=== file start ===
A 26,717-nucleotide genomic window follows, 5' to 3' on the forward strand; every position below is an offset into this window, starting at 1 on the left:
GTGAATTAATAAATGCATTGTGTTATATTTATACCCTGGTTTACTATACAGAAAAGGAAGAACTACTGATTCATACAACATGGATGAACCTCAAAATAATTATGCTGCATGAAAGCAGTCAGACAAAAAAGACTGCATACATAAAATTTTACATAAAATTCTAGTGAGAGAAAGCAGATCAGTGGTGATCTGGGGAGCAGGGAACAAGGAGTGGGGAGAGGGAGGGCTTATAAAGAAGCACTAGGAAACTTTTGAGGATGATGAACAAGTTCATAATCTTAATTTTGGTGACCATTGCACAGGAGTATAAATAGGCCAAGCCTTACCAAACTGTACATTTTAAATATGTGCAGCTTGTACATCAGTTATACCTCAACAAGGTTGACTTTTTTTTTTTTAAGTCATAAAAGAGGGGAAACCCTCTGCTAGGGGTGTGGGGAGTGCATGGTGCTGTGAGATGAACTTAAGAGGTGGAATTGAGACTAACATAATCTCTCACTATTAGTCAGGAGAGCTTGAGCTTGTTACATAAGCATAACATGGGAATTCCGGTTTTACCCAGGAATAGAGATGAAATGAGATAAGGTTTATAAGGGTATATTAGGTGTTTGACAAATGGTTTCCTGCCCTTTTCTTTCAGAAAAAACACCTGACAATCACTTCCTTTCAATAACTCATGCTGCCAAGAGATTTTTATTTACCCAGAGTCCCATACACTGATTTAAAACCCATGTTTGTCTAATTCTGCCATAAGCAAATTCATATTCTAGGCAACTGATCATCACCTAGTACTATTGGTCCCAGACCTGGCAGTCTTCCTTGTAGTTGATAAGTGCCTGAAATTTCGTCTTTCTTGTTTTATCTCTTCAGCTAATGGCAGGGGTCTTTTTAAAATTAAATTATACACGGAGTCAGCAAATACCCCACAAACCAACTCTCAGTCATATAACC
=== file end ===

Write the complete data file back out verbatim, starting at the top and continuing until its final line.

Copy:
A 26,717-nucleotide genomic window follows, 5' to 3' on the forward strand; every position below is an offset into this window, starting at 1 on the left:
GTGAATTAATAAATGCATTGTGTTATATTTATACCCTGGTTTACTATACAGAAAAGGAAGAACTACTGATTCATACAACATGGATGAACCTCAAAATAATTATGCTGCATGAAAGCAGTCAGACAAAAAAGACTGCATACATAAAATTTTACATAAAATTCTAGTGAGAGAAAGCAGATCAGTGGTGATCTGGGGAGCAGGGAACAAGGAGTGGGGAGAGGGAGGGCTTATAAAGAAGCACTAGGAAACTTTTGAGGATGATGAACAAGTTCATAATCTTAATTTTGGTGACCATTGCACAGGAGTATAAATAGGCCAAGCCTTACCAAACTGTACATTTTAAATATGTGCAGCTTGTACATCAGTTATACCTCAACAAGGTTGACTTTTTTTTTTTTAAGTCATAAAAGAGGGGAAACCCTCTGCTAGGGGTGTGGGGAGTGCATGGTGCTGTGAGATGAACTTAAGAGGTGGAATTGAGACTAACATAATCTCTCACTATTAGTCAGGAGAGCTTGAGCTTGTTACATAAGCATAACATGGGAATTCCGGTTTTACCCAGGAATAGAGATGAAATGAGATAAGGTTTATAAGGGTATATTAGGTGTTTGACAAATGGTTTCCTGCCCTTTTCTTTCAGAAAAAACACCTGACAATCACTTCCTTTCAATAACTCATGCTGCCAAGAGATTTTTATTTACCCAGAGTCCCATACACTGATTTAAAACCCATGTTTGTCTAATTCTGCCATAAGCAAATTCATATTCTAGGCAACTGATCATCACCTAGTACTATTGGTCCCAGACCTGGCAGTCTTCCTTGTAGTTGATAAGTGCCTGAAATTTCGTCTTTCTTGTTTTATCTCTTCAGCTAATGGCAGGGGTCTTTTTAAAATTAAATTATACACGGAGTCAGCAAATACCCCACAAACCAACTCTCAGTCATATAACC